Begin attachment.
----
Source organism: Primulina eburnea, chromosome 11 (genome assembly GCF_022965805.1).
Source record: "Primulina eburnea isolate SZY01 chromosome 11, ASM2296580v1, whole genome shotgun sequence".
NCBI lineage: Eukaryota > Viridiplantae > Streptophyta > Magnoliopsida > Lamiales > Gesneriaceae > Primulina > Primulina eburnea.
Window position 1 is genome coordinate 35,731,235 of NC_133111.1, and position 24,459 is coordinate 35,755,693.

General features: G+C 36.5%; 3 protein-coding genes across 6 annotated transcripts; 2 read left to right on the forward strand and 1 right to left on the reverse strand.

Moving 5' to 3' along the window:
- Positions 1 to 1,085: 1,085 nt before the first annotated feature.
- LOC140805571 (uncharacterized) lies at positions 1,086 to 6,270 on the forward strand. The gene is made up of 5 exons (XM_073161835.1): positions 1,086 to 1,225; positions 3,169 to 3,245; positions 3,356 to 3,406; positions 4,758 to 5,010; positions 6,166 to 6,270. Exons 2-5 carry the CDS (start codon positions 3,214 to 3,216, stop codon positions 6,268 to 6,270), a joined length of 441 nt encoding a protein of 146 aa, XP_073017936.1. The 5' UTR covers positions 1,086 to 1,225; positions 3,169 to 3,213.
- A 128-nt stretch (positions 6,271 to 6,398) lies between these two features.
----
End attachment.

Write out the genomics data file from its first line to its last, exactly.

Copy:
Source organism: Primulina eburnea, chromosome 11 (genome assembly GCF_022965805.1).
Source record: "Primulina eburnea isolate SZY01 chromosome 11, ASM2296580v1, whole genome shotgun sequence".
NCBI lineage: Eukaryota > Viridiplantae > Streptophyta > Magnoliopsida > Lamiales > Gesneriaceae > Primulina > Primulina eburnea.
Window position 1 is genome coordinate 35,731,235 of NC_133111.1, and position 24,459 is coordinate 35,755,693.

General features: G+C 36.5%; 3 protein-coding genes across 6 annotated transcripts; 2 read left to right on the forward strand and 1 right to left on the reverse strand.

Moving 5' to 3' along the window:
- Positions 1 to 1,085: 1,085 nt before the first annotated feature.
- LOC140805571 (uncharacterized) lies at positions 1,086 to 6,270 on the forward strand. The gene is made up of 5 exons (XM_073161835.1): positions 1,086 to 1,225; positions 3,169 to 3,245; positions 3,356 to 3,406; positions 4,758 to 5,010; positions 6,166 to 6,270. Exons 2-5 carry the CDS (start codon positions 3,214 to 3,216, stop codon positions 6,268 to 6,270), a joined length of 441 nt encoding a protein of 146 aa, XP_073017936.1. The 5' UTR covers positions 1,086 to 1,225; positions 3,169 to 3,213.
- A 128-nt stretch (positions 6,271 to 6,398) lies between these two features.